Ariana Grande gets Kanji tattoo she thought meant "seven rings" but actually means "small charcoal grill"

I love awful tattoos!

My sister has a kanji tattoo as well but I’m too afraid to check if it really means what she thinks it means.


I remember when I was 15 there was some guy menacing me and threatening to beat me up. I told him “You know, you might be able to beat me up. I’m not very tough. But I’m not the one who is going to go through the rest of his life with HARLEY DAVISSON misspelled on his arm.”


Being someone as famous as she is you’d think she’d make to ask someone who actually knew Japanese fluently. Likely they just googled the words separately, which a quick Google search finds that is a very common pitfall for shitty wannabe tattoos.


According to the article she thought she could shorten it. The phrase is spelled correctly in the music video. Her argument is that she couldn’t sit for one more character let alone the three it would have taken to spell it correctly. Which I kind of understand, but then maybe don’t get it tattooed on your palm?


ALWAYS get a native speaker or someone who can fluently read/speak the 2nd language text you have if you are getting a tattoo or using it in a professional/semi professional manner.

I do have a Kanji artist “stamp” I have used for a freelance mascot before. But I had someone I met at Disney world who became a face book friend review it for me. She also confirmed that my Megatron Shirt says “transformers” and not something stupid.


I can smell that here.


Yeah, Kanji is very particular and small changes can totally change the meaning so if she couldn’t sit for the full thing then just don’t do it or wait until another time to finish. Its ok to take one’s time, it’s not like a half finished tattoo is going to go bad or something.


Georgie isn’t just a good grill, she is the BEST grill.


Very true – I would say that at least one in five tats using Chinese or Japanese is not what the person who got the tat intended. And it gets worse – many Kanji are based on older Chinese characters – so it may read completely differently depending on if you are reading it as Chinese or Japanese. It might mean something different in Taiwan, or Hong Kong or Singapore because of local usage.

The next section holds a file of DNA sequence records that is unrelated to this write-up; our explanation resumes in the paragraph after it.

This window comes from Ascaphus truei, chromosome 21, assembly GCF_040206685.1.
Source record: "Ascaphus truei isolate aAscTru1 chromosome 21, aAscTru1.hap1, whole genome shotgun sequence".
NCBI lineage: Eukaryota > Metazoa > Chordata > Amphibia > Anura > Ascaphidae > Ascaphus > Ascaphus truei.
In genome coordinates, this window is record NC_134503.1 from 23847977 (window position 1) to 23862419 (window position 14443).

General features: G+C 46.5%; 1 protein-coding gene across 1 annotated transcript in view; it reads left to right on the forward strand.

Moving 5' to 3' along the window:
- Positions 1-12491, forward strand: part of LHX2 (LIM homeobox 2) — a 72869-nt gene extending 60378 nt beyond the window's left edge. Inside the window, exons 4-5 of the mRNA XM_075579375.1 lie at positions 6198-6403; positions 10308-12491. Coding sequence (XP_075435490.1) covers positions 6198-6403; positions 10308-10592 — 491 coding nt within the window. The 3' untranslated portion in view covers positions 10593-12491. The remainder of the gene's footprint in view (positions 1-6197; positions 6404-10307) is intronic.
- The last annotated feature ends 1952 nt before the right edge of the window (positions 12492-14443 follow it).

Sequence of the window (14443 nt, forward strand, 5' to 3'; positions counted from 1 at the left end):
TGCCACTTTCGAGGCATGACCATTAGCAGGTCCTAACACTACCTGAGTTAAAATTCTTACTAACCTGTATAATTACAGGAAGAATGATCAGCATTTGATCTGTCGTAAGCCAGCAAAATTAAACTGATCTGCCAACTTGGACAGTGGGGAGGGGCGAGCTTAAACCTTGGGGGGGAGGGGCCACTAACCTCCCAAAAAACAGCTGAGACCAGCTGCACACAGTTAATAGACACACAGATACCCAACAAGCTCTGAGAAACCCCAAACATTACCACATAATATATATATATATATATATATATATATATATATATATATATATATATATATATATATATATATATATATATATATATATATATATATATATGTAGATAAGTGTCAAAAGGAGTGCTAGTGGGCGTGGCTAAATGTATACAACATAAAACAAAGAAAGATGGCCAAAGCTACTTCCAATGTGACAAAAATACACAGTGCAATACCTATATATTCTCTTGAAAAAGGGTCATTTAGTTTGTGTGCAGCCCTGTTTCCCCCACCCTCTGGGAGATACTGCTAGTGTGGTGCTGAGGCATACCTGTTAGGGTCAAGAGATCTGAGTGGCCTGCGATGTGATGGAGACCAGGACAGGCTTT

A long time ago when I lived in Hong Kong I overheard some elderly Japanese tourists saying, “wow, that’s a BIG wine shop!” In Hong Kong the two characters 酒店 (wine+shop) means a hotel.
Don’t trust what the people giving you the tat to tell you the truth about what the designs in their books mean. A few years ago I had the misfortune of talking to a biker dude at a bar in Phnom Penh who was angrily telling me that “Obama is the worst thing that ever happened to America” with a tat with the characters 白左 (white+left). I asked him about it and he said it meant “white power”. I didn’t have the heart to tell him that it is an insulting label for western social justice warriors and sanctimonious liberals. I don’t think he would have believed me if I did or taken it well if he did.
Another time I met a Bank CEO at a posh cocktail party in the Midlevels (the posh area on HK island on the side of the hill below the Peak). It’s common to see such guys with expensively custom tailored suits and shirts with their initials monogrammed on the cuffs of their shirts. This guy had the characters 炒飯 embroidered on his cuffs. He saw me smirk when I saw them and he smiled broadly and explained that he couldn’t speak cantonese but when he went to a chinese restaurant he always ordered the same thing. So he had his tailor embroider 炒飯 (fried rice) on his cuffs so when he went to order food he just pointed to his shirt! So not all 鬼佬 (a racial slur for white or light skinned foriengers) are complete idiots.


Not much one can do about that though. I’ve seen some Chinese names that translated very unfortunately into Japanese.


I guess, it’s the age of believing your own bullshit because you’ve worked hard building your personal facade, oops “brand”.


I honestly don’t understand the perspective of people who get phrases tattooed on them in languages they aren’t familiar with, aren’t literate in, and don’t have a special relationship with. Why not use your dominant language? If you don’t want something just written on you then why not translate those thoughts into a visual image that isn’t anyone’s written language? Or make your own sigil… it’s untranslatable. Then it will have a meaning that has to be explained and no one will giggle at your permanent order of fried chicken.


When I search 七輪 on Google I get an entirely different set of results.

I do get some pictures of grills, but I also get a bunch of pages that (according to Google Translate) are about the seven chakras.


People want the association that they believe they get from the source.


So less “Kanji” than “Habachi.”


Its her body…she can ink whatever she wants on it and provide whatever meaning she wants.

I dunno…but poking fun at people for getting bad tattoos seems a bit low on the totem pole. Slow news day Rob?


Rudy G would agree with you 100%.

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Uhhh… White Power is not offensive in the way you describe, it’s inherently a racist phrase.


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